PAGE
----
The role of school race/ethnic composition in mental health outcomes: A systematic literature review
Introduction: This systematic literature review provides evidence concerning the association of school race/ethnic composition in mental health outcomes among adolescents (ages 11–17 years). A range of mental health outcomes were assessed (e.g., internalizing behaviors, psychotic symptoms) in order to broadly capture the relationship between school context on mental health and psychological wellbeing.
Methods: A search across six databases from 1990 to 2018 resulted in 13 articles from three countries (United States, United Kingdom, and the Netherlands) that met inclusion criteria following a two step review of titles/abstracts and full-text.
Results: The existing research on school race/ethnic composition and mental health point to two distinct measures of school composition: density—the proportion of one race/ethnic group enrolled in a school, and diversity—an index capturing the range and size of all race/ethnic groups enrolled in a school. Overall, higher same race/ethnic peer density was associated with better mental health for all adolescents. In contrast, there was no overall strong evidence of mental health advantage in schools with increased diversity.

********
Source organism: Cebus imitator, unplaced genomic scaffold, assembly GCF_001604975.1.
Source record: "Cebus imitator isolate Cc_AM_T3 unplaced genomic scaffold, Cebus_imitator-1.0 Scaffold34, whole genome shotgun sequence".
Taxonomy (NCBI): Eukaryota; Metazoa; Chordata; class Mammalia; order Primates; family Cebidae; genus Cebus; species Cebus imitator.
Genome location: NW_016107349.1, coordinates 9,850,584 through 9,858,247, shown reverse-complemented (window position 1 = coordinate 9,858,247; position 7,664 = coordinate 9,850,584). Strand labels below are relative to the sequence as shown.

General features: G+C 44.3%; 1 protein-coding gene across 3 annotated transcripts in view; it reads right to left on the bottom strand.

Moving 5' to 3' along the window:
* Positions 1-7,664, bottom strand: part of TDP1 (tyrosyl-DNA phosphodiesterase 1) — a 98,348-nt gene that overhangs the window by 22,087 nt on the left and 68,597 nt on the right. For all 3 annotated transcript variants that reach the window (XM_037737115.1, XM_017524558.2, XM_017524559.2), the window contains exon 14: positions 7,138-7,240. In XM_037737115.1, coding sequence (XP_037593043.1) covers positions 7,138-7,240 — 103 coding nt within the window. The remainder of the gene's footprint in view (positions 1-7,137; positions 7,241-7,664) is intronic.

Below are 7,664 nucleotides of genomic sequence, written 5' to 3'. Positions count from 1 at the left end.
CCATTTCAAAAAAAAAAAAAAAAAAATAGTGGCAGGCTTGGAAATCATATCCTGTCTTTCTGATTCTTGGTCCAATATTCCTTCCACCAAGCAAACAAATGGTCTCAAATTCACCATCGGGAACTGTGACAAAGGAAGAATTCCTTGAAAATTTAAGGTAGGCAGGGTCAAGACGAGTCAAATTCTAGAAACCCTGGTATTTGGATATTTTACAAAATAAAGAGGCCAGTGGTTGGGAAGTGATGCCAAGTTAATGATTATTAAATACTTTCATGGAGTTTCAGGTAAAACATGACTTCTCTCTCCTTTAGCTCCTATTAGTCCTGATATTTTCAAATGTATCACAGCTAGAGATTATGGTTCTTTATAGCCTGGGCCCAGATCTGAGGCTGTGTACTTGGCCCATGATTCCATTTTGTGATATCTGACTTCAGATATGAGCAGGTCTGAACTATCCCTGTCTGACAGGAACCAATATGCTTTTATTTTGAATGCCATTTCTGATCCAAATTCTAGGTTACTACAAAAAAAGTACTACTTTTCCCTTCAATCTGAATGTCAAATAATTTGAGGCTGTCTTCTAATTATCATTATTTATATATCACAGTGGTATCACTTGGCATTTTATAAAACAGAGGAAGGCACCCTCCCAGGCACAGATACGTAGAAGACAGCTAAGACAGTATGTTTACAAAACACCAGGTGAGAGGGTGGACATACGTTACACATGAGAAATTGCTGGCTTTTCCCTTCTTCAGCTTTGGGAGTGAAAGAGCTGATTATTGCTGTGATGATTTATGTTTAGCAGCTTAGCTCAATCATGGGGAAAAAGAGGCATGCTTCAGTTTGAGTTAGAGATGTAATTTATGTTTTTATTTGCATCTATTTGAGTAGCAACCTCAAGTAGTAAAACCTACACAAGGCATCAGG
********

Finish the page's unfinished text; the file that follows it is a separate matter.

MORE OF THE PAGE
Conclusions: Theoretical and methodological considerations for future research towards strengthening causal inference, and implications for policies and practices concerning the mental health of adolescent-aged students are discussed.
DuPont-Reyes, M.J. & Villatoro, A.P. (2019). The role of school race/ethnic composition on mental health outcomes: A systematic literature review. Journal of Adolescence, 74, 71-82. DOI: 10.1016/j.adolescence.2019.05.006. PMCID: PMC7081453